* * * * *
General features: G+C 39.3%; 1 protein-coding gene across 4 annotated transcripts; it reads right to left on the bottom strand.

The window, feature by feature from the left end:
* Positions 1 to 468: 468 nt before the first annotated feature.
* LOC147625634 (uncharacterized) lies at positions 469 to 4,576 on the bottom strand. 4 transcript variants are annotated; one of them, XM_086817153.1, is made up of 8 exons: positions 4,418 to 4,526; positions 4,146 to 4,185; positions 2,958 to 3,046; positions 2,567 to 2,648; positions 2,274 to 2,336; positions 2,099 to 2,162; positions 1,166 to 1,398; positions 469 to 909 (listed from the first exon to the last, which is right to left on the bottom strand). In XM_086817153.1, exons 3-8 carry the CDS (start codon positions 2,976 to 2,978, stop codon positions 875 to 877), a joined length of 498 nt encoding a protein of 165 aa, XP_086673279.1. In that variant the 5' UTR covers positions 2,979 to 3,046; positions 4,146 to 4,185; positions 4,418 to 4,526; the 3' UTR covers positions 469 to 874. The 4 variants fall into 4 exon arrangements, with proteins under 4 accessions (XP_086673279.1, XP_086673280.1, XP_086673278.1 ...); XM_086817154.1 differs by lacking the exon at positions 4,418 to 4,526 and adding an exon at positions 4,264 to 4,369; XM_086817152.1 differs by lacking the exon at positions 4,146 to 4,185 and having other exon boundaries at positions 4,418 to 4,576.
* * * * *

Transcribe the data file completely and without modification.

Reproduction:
General features: G+C 39.3%; 1 protein-coding gene across 4 annotated transcripts; it reads right to left on the bottom strand.

The window, feature by feature from the left end:
* Positions 1 to 468: 468 nt before the first annotated feature.
* LOC147625634 (uncharacterized) lies at positions 469 to 4,576 on the bottom strand. 4 transcript variants are annotated; one of them, XM_086817153.1, is made up of 8 exons: positions 4,418 to 4,526; positions 4,146 to 4,185; positions 2,958 to 3,046; positions 2,567 to 2,648; positions 2,274 to 2,336; positions 2,099 to 2,162; positions 1,166 to 1,398; positions 469 to 909 (listed from the first exon to the last, which is right to left on the bottom strand). In XM_086817153.1, exons 3-8 carry the CDS (start codon positions 2,976 to 2,978, stop codon positions 875 to 877), a joined length of 498 nt encoding a protein of 165 aa, XP_086673279.1. In that variant the 5' UTR covers positions 2,979 to 3,046; positions 4,146 to 4,185; positions 4,418 to 4,526; the 3' UTR covers positions 469 to 874. The 4 variants fall into 4 exon arrangements, with proteins under 4 accessions (XP_086673279.1, XP_086673280.1, XP_086673278.1 ...); XM_086817154.1 differs by lacking the exon at positions 4,418 to 4,526 and adding an exon at positions 4,264 to 4,369; XM_086817152.1 differs by lacking the exon at positions 4,146 to 4,185 and having other exon boundaries at positions 4,418 to 4,576.